Shiming Peng, Xingyu Lin, Zongru Guo and Niu Huang Pages 1363 - 1375 ( 13 )
Despite the rapidly growing knowledge of functional and structural information regarding pharmaceutically relevant targets during the past decade, target-based drug discovery has remained a high-cost and low-yield process. Particularly, single-target drugs often turn out to be less effective in treating complicated diseases such as cancers, metabolic disorders and CNS diseases. However, discovering compounds that are effective against multiple desired targets raises an enormous challenge to the current mode of drug innovation. Computational chemogenomics approaches aim at predicting all potential interactions between small molecular ligands and biomolecular targets, thus the derived information can be directly applied to “design in” (i.e. engineer desirable binding spectrum) and “design out” (i.e. eliminate the unwanted interactions) specific biological activities. The present review will focus on introducing the recent methodological development and successful applications of structure-based and ligand-based approaches on predicting the ligand binding profiles, which is the very first and essential step toward rationally designing the multiple-target ligands. Structure-based methods (e.g. binding site mapping and inverse molecular docking) generally require the structures of known targets to navigate the receptor-ligand binding space, while ligand-based approaches (e.g. chemical similarity analysis and pharmacophore search) can only rely on the series of active compounds to derive the structural characteristics for describing certain biological activities.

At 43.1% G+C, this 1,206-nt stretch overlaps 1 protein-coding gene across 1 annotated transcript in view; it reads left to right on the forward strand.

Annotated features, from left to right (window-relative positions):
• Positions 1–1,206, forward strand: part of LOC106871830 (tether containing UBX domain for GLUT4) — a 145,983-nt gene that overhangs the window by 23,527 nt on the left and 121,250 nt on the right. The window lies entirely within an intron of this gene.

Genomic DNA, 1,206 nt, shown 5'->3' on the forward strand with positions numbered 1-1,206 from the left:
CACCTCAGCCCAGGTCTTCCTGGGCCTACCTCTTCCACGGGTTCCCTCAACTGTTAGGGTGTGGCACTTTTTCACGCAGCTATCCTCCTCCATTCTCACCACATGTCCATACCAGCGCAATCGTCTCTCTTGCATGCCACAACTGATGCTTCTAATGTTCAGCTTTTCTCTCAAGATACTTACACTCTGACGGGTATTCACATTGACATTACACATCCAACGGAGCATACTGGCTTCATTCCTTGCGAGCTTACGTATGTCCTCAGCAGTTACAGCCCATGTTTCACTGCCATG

binding free energy, chemoinformatics, computational chemogenomics, molecular docking, multiple-target ligand, pharmacophore search, similarity search, target-based drug discovery, CNS diseases, multiple desired targets
National Institute of Biological Sciences, Beijing, No. 7 Science Park Road, Zhongguancun Life Science Park, Changping District, Beijing 102206, China.